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At the intersection of the magical and the mundane, Alis Franklin’s thrilling debut novel reimagines mythology for a modern world—where gods and mortals walk side by side.
Working in low-level IT support for a company that’s the toast of the tech world, Sigmund Sussman finds himself content, if not particularly inspired. As compensation for telling people to restart their computer a few times a day, Sigmund earns enough disposable income to gorge on comics and has plenty of free time to devote to his gaming group.
Then in walks the new guy with the unpronounceable last name who immediately becomes IT’s most popular team member. Lain Laufeyjarson is charming and good-looking, with a story for any occasion; shy, awkward Sigmund is none of those things, which is why he finds it odd when Lain flirts with him. But Lain seems cool, even if he’s a little different—though Sigmund never suspects just how different he could be. After all, who would expect a Norse god to be doing server reboots?
As Sigmund gets to know his mysterious new boyfriend, fate—in the form of an ancient force known as the Wyrd—begins to reveal the threads that weave their lives together. Sigmund doesn’t have the first clue where this adventure will take him, but as Lain says, only fools mess with the Wyrd. Why? Because the Wyrd messes back.
3 stars : “like not love”. Or -to develop a bit – I enjoyed it to some extent, but it didn’t totally work for me because I’ve had issues with the execution and because my tastes got in the way. I found that it showed undeniable qualities, such as a brilliant idea to begin with, inventiveness, an underlying joy at telling a story, and a good writing. The author had fun, it is contagious and it is great. The story is complex enough to be interesting and it is great. However, I also found that it was sometimes tiring and more confusing than intriguing, which is not so great. As for my tastes, I’m not overly fond of ‘cute’.
So. The story. Let’s sort things out, ‘cause there’s a lot going on. This is urban fantasy with a dash of horror but without scaring you to death. This is also :
It’s a lot, but not too much. I won’t spoil you with the details, but the general idea is that all those threads fit nicely together. If the starting point is well and truly adorkable Sigmund meeting cool and good-looking Lain, and both of them having a cute romance, the core points are the Wyrd (fate with a big F, don’t sweat on it you can’t fight it), the Ragnarök (Armageddon à la Norse) and the lie smith. Lies, fights, doom. Enough said. My poison.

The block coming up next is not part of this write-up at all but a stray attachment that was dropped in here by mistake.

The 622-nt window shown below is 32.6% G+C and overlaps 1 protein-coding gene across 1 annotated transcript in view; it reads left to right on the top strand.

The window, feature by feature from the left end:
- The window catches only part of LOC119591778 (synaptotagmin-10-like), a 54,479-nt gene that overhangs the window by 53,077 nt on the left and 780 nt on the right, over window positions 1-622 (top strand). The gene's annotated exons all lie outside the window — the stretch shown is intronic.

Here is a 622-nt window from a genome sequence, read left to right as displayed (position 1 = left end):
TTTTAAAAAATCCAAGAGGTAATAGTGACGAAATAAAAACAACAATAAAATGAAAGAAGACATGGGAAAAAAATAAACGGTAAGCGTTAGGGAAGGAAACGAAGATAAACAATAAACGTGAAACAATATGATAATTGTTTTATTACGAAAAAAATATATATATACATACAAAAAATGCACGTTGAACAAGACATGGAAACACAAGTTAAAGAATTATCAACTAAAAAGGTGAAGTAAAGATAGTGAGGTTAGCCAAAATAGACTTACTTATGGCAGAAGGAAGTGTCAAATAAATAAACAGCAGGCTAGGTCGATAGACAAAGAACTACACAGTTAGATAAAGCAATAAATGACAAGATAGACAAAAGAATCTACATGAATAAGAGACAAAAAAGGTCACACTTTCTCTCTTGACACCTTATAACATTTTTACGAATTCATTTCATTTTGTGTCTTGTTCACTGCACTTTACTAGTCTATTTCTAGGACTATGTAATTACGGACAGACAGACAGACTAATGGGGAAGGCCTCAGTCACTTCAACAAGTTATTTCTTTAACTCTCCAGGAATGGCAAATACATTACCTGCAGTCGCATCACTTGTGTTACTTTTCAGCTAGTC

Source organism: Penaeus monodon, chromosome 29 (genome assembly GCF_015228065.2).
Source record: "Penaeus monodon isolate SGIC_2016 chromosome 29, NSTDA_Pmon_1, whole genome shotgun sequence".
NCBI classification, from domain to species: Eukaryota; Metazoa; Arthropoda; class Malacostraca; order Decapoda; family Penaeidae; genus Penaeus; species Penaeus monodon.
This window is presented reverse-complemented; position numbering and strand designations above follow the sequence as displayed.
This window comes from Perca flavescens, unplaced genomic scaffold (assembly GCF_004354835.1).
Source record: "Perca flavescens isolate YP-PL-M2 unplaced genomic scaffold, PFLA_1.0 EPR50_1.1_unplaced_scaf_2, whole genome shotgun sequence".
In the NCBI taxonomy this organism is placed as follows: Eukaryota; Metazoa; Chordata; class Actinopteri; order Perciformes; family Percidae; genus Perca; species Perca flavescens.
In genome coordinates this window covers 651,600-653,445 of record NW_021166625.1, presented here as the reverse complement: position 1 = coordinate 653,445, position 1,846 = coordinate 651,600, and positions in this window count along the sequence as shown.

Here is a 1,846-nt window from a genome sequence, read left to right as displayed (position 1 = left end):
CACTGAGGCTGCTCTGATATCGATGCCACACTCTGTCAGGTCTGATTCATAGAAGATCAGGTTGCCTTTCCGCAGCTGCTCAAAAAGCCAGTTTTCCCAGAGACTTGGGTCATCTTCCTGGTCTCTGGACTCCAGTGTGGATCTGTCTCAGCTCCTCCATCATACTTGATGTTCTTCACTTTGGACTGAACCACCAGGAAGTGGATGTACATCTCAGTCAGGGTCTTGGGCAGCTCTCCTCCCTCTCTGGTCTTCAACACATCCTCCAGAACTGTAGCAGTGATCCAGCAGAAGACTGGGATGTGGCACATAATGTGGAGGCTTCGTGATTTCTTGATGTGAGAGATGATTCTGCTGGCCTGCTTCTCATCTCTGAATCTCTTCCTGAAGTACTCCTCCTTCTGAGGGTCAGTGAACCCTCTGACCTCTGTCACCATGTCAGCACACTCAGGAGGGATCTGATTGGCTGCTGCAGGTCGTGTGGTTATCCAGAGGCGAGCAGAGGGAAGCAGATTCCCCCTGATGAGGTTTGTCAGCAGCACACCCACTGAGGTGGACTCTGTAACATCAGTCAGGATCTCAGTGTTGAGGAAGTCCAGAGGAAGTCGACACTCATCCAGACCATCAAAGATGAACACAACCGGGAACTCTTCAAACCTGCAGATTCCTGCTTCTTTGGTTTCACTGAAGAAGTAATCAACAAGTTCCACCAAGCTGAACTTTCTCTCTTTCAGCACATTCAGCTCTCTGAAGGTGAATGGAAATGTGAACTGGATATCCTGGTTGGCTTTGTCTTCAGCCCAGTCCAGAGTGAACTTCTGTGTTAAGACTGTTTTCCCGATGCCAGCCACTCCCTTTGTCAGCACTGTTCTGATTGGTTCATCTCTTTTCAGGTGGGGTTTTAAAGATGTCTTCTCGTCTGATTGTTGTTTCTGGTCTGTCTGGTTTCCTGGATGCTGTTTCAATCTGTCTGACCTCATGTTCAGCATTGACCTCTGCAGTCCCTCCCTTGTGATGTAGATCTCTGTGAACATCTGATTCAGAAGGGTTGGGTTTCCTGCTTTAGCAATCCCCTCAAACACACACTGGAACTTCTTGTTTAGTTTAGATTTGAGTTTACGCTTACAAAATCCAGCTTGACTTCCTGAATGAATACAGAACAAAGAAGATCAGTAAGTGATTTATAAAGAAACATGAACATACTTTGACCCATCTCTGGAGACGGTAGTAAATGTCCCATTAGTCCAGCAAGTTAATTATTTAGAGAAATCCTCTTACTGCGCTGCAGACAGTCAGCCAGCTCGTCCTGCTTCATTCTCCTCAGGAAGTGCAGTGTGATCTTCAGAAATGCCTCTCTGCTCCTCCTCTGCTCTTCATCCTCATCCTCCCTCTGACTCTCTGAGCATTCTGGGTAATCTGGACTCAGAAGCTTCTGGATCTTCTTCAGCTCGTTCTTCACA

I found the execution confusing though, and that’s not because of my very weak knowledge of the Norse lore. I know Loki from the Avengers, the Wyrd and the Ragnarök from Wikipedia and some info dumping here and there, that’s saying. It was enough to follow, and regarding words I didn’t understand and was too lazy to investigate about – I am not totally averse to keeping a part of mystery in my fantasy as long as it’s not total darkness.
So, not too much, not too cryptic, but still confusing, meaning something between unfocused, vague and all over the place. How very informative, I know. Words fail me, okay! The problem is that this story is supposed to be elusive, which is tricky to execute. The author did a fine job with tying up her threads, the ending is definitely not an issue; but there is a fine line between elusive and muddling, and we crossed it just a little bit too often for my liking. This is my most objective issue along with the fact that I wished for something a little more solid in the characterization. I admit that Sigmund dorkiness was funny (I’ll get to that) and cute, but it wasn’t enough for me to grow attached to him and to care for his romance. Lain is an amazing opportunity at complexity, but elusiveness is at work here too.
Let’s get to the fun. Nerds playing at the Norse version of Resident Evil for real, Sigmund’s obliviousness and awkwardness, Lain’s flippancy are fun, and the author is never short of good lines. I smiled. Often. A lot. Really, the author can write; she can change her voice when needed, and she can be hilarious. However, too much of the same humour kills the humour, and I also often wished that she would tone it down a notch. I may have lost sight of my early twenties, but Sigmund sounded a lot more like a teen than a young adult, and I’m not crazy about the whole high school retards flavour. That is subjective though.
My conclusion is that this story had the deflects of its virtues. My guess is that the ratings it will get will be all along the spectrum from mild enjoyment to absolute adoration. I doubt that many readers will hate it. Give it a try if you have a weakness for adorkable characters stuck in a creepshow with sneaky twists, I think that it’s worth a shot.
RATING: 3 STARS
Title: Liesmith: Book 1 of The Wyrd (The Wyrd #1)
Author: Alis Franklin
Pages: 308 pages
Release Date: October 7th 2014 (first published January 1st 2014)
Purchase links : ARE, Amazon